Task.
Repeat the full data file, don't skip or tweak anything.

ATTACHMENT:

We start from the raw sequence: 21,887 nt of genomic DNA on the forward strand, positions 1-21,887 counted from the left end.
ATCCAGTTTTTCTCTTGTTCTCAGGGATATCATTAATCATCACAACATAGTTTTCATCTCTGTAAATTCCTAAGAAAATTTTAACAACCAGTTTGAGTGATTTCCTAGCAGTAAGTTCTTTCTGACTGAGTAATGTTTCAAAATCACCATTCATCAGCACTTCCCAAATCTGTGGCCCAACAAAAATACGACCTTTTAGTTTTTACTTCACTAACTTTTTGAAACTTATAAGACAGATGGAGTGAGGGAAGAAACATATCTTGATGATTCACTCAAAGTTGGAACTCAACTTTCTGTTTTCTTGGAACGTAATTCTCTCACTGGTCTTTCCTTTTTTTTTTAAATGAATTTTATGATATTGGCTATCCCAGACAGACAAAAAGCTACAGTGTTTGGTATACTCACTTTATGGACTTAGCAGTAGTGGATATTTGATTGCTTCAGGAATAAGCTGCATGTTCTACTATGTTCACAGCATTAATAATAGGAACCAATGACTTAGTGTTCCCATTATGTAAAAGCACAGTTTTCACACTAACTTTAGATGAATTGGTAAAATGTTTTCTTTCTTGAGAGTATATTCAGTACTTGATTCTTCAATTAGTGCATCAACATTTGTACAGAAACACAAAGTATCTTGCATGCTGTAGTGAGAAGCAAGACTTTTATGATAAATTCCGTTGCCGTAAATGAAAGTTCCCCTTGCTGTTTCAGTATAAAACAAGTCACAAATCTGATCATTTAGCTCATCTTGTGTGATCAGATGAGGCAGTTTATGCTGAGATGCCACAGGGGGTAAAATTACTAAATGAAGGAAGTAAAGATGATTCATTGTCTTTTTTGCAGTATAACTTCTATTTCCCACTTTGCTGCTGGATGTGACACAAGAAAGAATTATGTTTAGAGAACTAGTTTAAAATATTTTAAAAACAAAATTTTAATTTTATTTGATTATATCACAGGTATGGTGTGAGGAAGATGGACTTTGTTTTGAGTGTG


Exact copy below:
We start from the raw sequence: 21,887 nt of genomic DNA on the forward strand, positions 1-21,887 counted from the left end.
ATCCAGTTTTTCTCTTGTTCTCAGGGATATCATTAATCATCACAACATAGTTTTCATCTCTGTAAATTCCTAAGAAAATTTTAACAACCAGTTTGAGTGATTTCCTAGCAGTAAGTTCTTTCTGACTGAGTAATGTTTCAAAATCACCATTCATCAGCACTTCCCAAATCTGTGGCCCAACAAAAATACGACCTTTTAGTTTTTACTTCACTAACTTTTTGAAACTTATAAGACAGATGGAGTGAGGGAAGAAACATATCTTGATGATTCACTCAAAGTTGGAACTCAACTTTCTGTTTTCTTGGAACGTAATTCTCTCACTGGTCTTTCCTTTTTTTTTTAAATGAATTTTATGATATTGGCTATCCCAGACAGACAAAAAGCTACAGTGTTTGGTATACTCACTTTATGGACTTAGCAGTAGTGGATATTTGATTGCTTCAGGAATAAGCTGCATGTTCTACTATGTTCACAGCATTAATAATAGGAACCAATGACTTAGTGTTCCCATTATGTAAAAGCACAGTTTTCACACTAACTTTAGATGAATTGGTAAAATGTTTTCTTTCTTGAGAGTATATTCAGTACTTGATTCTTCAATTAGTGCATCAACATTTGTACAGAAACACAAAGTATCTTGCATGCTGTAGTGAGAAGCAAGACTTTTATGATAAATTCCGTTGCCGTAAATGAAAGTTCCCCTTGCTGTTTCAGTATAAAACAAGTCACAAATCTGATCATTTAGCTCATCTTGTGTGATCAGATGAGGCAGTTTATGCTGAGATGCCACAGGGGGTAAAATTACTAAATGAAGGAAGTAAAGATGATTCATTGTCTTTTTTGCAGTATAACTTCTATTTCCCACTTTGCTGCTGGATGTGACACAAGAAAGAATTATGTTTAGAGAACTAGTTTAAAATATTTTAAAAACAAAATTTTAATTTTATTTGATTATATCACAGGTATGGTGTGAGGAAGATGGACTTTGTTTTGAGTGTG